I have a theory about true love. It’s very hard to find. Each time in my life I’d fall in love and call it true, but time would make a liar out of me and I’d be left standing there asking myself, “What the heck happened?” The only love that could in the end be considered true is that in which God has a part. For eight years I prayed to Him and thanked Him for my new wife. I am still thanking Him for Sharon. I know because of God’s presence in our marriage, we will be truly in love all our remaining days and, yes, even into eternity!
How many times a day do you think about death?
Sharon’s mom passed away a few days ago, so death is very much on our minds. In my own family of ten, only three of us remain. Still, as a Christian, I don’t see death as an ending but a transformation. I believe in God’s promises and pray I will be reunited with all of my loved ones in Heaven.
Are you jealous of other writers?
Never. And I have so many writer friends who can write circles around me! I not only wish them well, read their work, and promote their writings, but I try to encourage them to write and write and write.
What makes you cry?
Sorry to say, just about everything! When I was a boy and someone told a sad tale or my father mentioned his mother who’d died in 1939, he’d take his white handkerchief from his back pocket, dab his eyes, and cough away the tears locked in his throat. “Pa, you’re too old to cry,” I’d tell him. Now I am just like him, reacting to life with tears of joy and sorrow. My mother once said, “Sal, you’re worse than a woman!” Maybe so, but I can’t stop the tears. They come uninvited.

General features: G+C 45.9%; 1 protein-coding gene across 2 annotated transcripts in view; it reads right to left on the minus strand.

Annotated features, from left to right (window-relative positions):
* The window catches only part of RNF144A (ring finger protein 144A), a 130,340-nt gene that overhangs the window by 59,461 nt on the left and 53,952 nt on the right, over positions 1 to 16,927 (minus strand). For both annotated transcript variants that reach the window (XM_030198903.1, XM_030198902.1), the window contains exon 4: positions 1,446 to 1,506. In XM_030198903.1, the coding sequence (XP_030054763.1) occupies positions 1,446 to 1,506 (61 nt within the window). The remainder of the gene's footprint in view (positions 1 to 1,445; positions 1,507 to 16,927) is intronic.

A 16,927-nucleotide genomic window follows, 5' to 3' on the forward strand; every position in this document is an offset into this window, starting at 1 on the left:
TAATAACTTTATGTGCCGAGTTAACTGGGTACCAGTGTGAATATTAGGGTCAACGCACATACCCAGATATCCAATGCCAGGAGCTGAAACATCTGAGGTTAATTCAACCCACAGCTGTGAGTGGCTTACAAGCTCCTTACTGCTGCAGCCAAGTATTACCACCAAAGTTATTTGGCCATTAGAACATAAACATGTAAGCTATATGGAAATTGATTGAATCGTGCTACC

What makes you laugh?
I laugh a lot. It’s good for one’s heart. If I exercised as heartily as I laugh, I’d be in better shape. I think laughter is one way of saying, “Sure, I am part of the human condition, but it’s not going to defeat me. I will laugh at monsters, real and imagined."
What are you ashamed of?
Not saving money for a rainy day.
What's the loveliest thing you have ever seen?
My mother and father kissing each other on Papa’s 80th birthday.
Salvatore Buttaci is an obsessive-compulsive writer whose work has appeared in such venues as The New York Times, Newsday, U.S.A. Today, The Writer, Cats Magazine, and widely elsewhere in America and overseas. A retired teacher and professor, he was the recipient of the $500 Cyber-wit Poetry Award in 2007. Buttaci has lectured on Sicilian American pride and conducted poetry workshops and readings.
A retired teacher, Buttaci lives in West Virginia with Sharon, the love of his life.
Flashing My Shorts, is available from Amazon.com at http://www.amazon.com/Flashing-My-Shorts-Salvatore-Buttaci/dp/0984259473
200 Shorts is available at http://www.amazon.com/200-Shorts-ebook/dp/B004YWKI8O/ref=tmm_kin_title_0?ie=UTF8&m=AG56TWVU5XWC2&qid=1304373156&sr=1-1 Both flash collections were published by All Things That Matter Press.
A Family of Sicilians: Stories and Poems, still selling copies after 13 years, is available from http://stores.lulu.com/ButtaciPublishing2008
He is the author of two recent chapbooks: What I Learned from the Spaniard… (Middle Island Press. http://middleislandpress.com/?page_id=191
and Boy on a Swing… (Big Table Publishing. http://www.bigtablepublishing.com/chaptitles.html